Group President, Group Managing Director & Editor In Chief: Dr.Shelly Ahmed

Tuesday, March 12, 2013

Are Hyderabad Cops Tech-Savvy?

Still Working With Obsolete Software, Ill-Trained Staffers. Imagine this. A bunch of men with boredom written large on their faces staring blankly into shabby and outdated computers dotting a poorly-lit room. Decorating the corners of this ‘hole in the wall’ are stacks of either broken-down CPUs (central processing unit) or dust. Barring lunch-time, there is always a dull moment here. Wondering just what this is? It is the city’s much-important cyber crime police station in Nampally. Armed with obsolete software and ill-trained staffers, it’s not surprising that the success rate of this branch (in solving cyber 
crimes) is an abysmal 40% or less. 
It is also not tough to gauge why today’s crop of tech-savvy criminals, with access to faster processors and new-age systems, have flooded the virtual world and think it’s child’s play to beat the law or its custodians at this ‘online game’. The city office is ridden with dysfunctional.  A visit there revealed that a dozen officers (roughly) do not even have access to an UPS system or generator to keep their computers up and about during the routine power cuts. 

Worse, the room has no airconditioning facility (considering it is a must in a room with multiple computers) or even respectable desks and chairs for the cops. 
Through candid chats with the staff there, during their daily ‘break’ (read: power cut), the following facts came to light: Their systems were still running on Pentium 3 (produced from 1999 to 2003) and Pentium 4 (2000 to mid 2008) processors. The Random Access Memory (RAM) which contributes to the computer’s speed ranged from 512 MB (megabytes) to a maximum of 1 GB (gigabytes) and their latest operating systems were Windows XP for which Microsoft has declared that support will end early next year (Windows XP Service Pack 2 was already unsupported in 2010).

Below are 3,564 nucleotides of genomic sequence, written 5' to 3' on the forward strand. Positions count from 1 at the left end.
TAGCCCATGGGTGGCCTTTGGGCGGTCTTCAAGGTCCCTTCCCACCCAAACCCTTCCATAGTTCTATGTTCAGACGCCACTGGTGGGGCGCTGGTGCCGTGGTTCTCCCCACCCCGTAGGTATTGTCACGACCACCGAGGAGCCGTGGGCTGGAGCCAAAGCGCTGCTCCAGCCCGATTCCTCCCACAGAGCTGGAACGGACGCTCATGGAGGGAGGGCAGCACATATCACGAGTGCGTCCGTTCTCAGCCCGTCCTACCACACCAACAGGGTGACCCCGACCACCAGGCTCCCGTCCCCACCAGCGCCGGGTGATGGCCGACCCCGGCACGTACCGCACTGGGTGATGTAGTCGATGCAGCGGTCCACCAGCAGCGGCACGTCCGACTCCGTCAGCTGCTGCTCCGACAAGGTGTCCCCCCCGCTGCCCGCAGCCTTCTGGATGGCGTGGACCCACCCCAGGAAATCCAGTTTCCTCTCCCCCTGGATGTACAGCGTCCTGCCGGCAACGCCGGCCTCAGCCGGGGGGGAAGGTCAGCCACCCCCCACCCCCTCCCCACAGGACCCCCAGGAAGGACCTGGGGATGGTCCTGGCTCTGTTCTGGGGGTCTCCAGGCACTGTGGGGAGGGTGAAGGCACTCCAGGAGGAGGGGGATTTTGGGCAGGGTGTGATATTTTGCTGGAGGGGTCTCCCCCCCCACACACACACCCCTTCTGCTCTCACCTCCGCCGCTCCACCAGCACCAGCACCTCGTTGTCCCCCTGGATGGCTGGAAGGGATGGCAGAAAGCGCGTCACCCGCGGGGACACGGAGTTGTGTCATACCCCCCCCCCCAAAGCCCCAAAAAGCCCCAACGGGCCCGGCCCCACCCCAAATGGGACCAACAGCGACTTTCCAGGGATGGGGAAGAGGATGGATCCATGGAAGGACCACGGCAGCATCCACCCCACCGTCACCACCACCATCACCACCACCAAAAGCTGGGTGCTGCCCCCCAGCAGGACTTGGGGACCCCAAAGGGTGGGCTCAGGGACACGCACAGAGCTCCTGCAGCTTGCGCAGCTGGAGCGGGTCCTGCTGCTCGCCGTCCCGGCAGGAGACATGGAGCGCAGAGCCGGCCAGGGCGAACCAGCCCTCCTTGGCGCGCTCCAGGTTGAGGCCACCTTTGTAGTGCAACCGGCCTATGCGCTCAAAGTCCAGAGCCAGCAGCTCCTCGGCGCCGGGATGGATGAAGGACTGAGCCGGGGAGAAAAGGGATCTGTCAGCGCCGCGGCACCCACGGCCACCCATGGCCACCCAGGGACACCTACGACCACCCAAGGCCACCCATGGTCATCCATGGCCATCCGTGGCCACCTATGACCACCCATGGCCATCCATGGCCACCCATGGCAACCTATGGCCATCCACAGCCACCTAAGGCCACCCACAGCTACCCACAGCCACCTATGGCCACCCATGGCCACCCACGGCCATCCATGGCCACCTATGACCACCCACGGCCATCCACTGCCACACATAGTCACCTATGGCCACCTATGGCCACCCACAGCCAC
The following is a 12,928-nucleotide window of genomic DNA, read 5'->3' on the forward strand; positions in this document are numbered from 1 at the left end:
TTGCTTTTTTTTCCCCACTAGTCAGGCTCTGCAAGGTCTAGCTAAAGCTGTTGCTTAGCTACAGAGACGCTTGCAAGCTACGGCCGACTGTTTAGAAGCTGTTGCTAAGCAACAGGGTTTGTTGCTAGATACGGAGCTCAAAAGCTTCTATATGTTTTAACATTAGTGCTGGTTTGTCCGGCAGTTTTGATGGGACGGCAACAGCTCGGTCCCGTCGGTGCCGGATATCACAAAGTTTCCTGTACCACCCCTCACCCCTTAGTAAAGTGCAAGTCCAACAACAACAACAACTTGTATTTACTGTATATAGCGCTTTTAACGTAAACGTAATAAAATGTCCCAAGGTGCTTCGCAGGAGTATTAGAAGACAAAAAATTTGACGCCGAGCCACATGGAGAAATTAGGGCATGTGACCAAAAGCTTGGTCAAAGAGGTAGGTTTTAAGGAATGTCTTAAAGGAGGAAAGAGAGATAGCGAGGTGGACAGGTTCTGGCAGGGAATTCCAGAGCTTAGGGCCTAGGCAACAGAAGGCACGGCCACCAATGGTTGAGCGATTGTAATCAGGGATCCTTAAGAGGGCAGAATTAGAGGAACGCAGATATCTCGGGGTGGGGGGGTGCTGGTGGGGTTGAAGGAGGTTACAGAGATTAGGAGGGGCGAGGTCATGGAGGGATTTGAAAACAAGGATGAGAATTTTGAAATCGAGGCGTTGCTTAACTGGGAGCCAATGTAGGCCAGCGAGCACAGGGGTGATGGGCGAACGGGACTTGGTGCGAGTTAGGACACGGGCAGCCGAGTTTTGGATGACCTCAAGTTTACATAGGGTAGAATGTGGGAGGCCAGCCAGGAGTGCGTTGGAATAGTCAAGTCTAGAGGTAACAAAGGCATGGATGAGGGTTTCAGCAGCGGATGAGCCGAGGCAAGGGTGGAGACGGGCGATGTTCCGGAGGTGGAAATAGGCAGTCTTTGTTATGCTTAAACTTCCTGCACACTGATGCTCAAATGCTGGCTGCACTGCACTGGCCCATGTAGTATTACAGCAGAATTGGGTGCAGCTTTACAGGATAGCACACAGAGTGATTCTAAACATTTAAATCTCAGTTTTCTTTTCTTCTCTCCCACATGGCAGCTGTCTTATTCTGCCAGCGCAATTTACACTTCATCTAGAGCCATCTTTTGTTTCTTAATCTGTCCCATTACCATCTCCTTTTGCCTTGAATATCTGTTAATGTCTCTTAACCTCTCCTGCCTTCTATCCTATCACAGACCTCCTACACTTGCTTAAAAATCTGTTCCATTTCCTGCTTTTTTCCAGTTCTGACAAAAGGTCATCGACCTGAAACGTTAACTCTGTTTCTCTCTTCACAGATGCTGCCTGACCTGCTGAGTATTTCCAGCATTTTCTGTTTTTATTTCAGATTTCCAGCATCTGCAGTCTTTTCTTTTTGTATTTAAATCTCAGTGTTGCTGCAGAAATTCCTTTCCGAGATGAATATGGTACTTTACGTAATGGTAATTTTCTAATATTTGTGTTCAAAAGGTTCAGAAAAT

“If they are really using systems with these configurations, they are at least five to six years behind the majority of the people using computers,” said K Shubham, security advisor to a city-based website. “The latest core i7 processor can perform the same task twice or three times faster than a Pentium 4. Also, a 512 MB of RAM may take days or even weeks to decrypt any encrypted data or graphic,” he said, adding that police cells specialising in cyber crime must have the latest technologies as they often require to intercept and decode such classified data for cases. 
“Outdated systems are not the only hurdle, lack of understanding with other countries and 
procedural delays too cause several hindrances in the investigation,” the source said. “Certain servers in USA do not cooperate when it comes to revealing IP addresses citing reasons like violation of privacy laws. In such cases, we have to appeal to the court there for a subpoena (a writ requiring appearance in court to give testimony) routed through the FBI which takes a minimum of two years,” the former officer added. 
Further, the source explained that certain servers in China and Russia were being used to forge IP addresses which have complicated things further. What’s added to the mess is the use of ‘dynamic IP addresses’. For example, a computer at a certain company that possesses IP addresses from 1 to 100 will keep changing every day, depending on the time the ‘user’ of the system logs on to it.